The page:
So Warcraft, for example, I judged to be above average in compellingness (obviously) and naturalness (to be sure, there are other people there, but the overwhelming impression is one of large, natural landscapes) but only around average in beauty. Another game I included, Deus Ex, was, for example, below average in complexity (pretty sparse environments) and naturalness (many indoor or urban environments) but around average in openness (you do get a sense of distance at times but hardly on the scale of Warcraft and similar games).


What I did next was simply to calculate the correlations between the candidate features and compellingness.[3] That produced the following ranking:

  1. Naturalness[4] (r = 0.83)
  2. Mystery (r = 0.63)
  3. Complexity (r = 0.54)
  4. Openness (r = 0.33)
  5. Legibility (r = 0.16)
  6. Coherence[5] (r = 0.03)
  7. Beauty (r = -0.03)
  8. Colourfulness (r = -0.03)

I cannot stress enough how unscientific this is. The sample is small. The statistical analysis is naive. There were many degrees of freedom in the way I set up the experiment and in the scores I assigned each game. The scores are based on my judgment and probably don’t generalise. Correlation does not imply causation. Et cetera. In other words, it is exploratory.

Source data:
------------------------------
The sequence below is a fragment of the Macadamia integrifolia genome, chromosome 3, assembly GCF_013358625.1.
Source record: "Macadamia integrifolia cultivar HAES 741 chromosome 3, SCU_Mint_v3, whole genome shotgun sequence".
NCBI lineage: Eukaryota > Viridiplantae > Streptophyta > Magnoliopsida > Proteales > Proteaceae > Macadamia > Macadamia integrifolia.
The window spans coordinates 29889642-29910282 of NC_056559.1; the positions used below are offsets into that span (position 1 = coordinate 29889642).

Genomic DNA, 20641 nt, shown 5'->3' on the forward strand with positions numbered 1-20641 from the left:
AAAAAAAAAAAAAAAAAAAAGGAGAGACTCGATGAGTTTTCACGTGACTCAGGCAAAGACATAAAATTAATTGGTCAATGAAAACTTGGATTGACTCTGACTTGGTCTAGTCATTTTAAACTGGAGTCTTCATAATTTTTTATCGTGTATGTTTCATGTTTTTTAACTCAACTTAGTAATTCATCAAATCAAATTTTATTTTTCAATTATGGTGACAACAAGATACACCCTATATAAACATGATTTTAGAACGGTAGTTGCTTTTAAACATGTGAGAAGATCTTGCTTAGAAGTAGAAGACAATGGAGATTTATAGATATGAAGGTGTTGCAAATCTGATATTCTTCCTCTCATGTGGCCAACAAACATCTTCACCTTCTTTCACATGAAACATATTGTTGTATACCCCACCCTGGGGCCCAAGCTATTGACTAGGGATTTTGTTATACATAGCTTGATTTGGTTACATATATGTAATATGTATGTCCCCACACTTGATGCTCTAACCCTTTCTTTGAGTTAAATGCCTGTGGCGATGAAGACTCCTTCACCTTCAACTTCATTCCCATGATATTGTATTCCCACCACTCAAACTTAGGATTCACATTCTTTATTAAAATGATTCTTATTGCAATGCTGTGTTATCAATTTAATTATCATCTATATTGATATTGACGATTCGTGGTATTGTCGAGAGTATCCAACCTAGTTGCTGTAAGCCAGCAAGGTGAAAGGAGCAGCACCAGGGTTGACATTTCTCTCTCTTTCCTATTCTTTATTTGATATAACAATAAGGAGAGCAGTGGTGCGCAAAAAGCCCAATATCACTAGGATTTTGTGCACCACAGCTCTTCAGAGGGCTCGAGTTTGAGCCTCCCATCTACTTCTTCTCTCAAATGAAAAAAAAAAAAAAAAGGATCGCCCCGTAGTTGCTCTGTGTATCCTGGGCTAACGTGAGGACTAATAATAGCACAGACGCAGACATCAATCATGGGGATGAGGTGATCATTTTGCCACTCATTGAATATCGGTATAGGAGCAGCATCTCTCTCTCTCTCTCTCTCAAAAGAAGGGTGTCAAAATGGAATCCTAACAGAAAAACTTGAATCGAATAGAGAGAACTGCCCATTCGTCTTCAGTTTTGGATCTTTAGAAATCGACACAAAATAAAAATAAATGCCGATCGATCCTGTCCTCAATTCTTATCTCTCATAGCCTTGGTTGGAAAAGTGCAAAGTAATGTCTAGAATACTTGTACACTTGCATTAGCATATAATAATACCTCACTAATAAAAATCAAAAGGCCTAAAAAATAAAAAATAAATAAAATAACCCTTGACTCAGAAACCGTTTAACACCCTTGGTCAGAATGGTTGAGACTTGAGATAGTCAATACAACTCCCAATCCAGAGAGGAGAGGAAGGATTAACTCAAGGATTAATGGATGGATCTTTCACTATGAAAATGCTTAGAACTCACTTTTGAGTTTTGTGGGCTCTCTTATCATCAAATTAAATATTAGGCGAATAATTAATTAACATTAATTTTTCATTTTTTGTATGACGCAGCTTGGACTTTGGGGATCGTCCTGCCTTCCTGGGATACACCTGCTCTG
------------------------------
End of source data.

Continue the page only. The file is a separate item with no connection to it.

But enough throat-clearing. The results did kind of fit my priors. The two features that I added without evidence from the literature, beauty and colourfulness, were both uncorrelated with the outcome variable, whereas the most correlated features were recurring themes in the literature. And I myself have always been drawn to natural landscapes and have always loved mystery and the promise of things to come. That is why I prefer old-growth forests over parks, and why I sometimes derive more pleasure from fantasising about a book’s contents than I do from actually reading it.


Conclusion #

Jean-Jacques Rousseau wrote, in The Reveries of the Solitary Walker, that he sought out nature in order to escape and forget:

I climb the rocks and mountains, descend into the valleys and woods, to withdraw myself as much as possible from the remembrance of man, and the pursuits of the wicked. It appears to me, that when shaded by a forest I am forgotten, free and peaceful as though I had no longer any enemies, or that the leaves shield me as much from their attempts, as they put them from my remembrance; supposing, in my folly, that as I no longer think of them, they no longer think of me; and I find so great a pleasure in this illusion, that I should give into it entirely, did not my situation, weakness, and wants, forbid me.[6]